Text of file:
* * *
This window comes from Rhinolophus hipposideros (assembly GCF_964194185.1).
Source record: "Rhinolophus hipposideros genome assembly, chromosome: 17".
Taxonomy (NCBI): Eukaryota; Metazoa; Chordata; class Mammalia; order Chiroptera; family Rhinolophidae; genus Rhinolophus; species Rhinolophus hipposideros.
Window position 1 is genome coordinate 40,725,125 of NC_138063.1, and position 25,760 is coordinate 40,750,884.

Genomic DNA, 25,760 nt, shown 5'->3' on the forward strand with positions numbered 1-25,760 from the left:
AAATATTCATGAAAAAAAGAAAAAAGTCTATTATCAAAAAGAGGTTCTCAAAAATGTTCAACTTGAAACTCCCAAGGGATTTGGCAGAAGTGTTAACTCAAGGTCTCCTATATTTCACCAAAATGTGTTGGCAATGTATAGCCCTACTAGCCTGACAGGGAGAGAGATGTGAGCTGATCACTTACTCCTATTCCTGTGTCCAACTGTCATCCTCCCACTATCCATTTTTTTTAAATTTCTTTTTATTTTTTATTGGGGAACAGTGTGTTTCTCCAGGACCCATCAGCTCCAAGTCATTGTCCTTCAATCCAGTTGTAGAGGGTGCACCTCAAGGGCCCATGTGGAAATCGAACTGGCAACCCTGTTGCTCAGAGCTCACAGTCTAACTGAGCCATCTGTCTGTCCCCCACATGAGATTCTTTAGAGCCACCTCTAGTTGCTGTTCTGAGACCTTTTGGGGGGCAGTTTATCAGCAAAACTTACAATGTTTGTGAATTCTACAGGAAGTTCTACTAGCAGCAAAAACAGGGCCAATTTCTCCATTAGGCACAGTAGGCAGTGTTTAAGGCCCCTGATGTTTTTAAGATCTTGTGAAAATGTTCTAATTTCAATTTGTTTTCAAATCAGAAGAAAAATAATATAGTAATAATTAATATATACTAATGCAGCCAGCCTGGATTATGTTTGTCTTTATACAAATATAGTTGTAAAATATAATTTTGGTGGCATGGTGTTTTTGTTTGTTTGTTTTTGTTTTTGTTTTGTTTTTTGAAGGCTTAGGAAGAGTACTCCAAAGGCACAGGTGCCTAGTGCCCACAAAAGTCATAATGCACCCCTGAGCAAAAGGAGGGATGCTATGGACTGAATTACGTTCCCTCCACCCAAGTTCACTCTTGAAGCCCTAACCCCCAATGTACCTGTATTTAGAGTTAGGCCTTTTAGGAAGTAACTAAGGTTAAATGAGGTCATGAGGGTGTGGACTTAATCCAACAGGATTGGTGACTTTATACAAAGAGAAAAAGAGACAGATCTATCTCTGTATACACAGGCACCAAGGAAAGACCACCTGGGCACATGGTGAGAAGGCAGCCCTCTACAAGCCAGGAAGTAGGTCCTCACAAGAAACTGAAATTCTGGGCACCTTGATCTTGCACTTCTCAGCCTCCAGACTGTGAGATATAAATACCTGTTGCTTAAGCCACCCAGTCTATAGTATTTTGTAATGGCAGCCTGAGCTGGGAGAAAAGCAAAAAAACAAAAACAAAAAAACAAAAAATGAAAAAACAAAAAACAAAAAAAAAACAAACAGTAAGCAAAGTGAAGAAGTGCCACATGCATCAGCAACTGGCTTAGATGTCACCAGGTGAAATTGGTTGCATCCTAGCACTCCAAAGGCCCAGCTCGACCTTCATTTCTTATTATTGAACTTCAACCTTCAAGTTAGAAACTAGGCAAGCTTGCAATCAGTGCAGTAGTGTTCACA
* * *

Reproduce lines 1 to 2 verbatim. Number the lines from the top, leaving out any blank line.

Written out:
This window comes from Rhinolophus hipposideros (assembly GCF_964194185.1).
Source record: "Rhinolophus hipposideros genome assembly, chromosome: 17".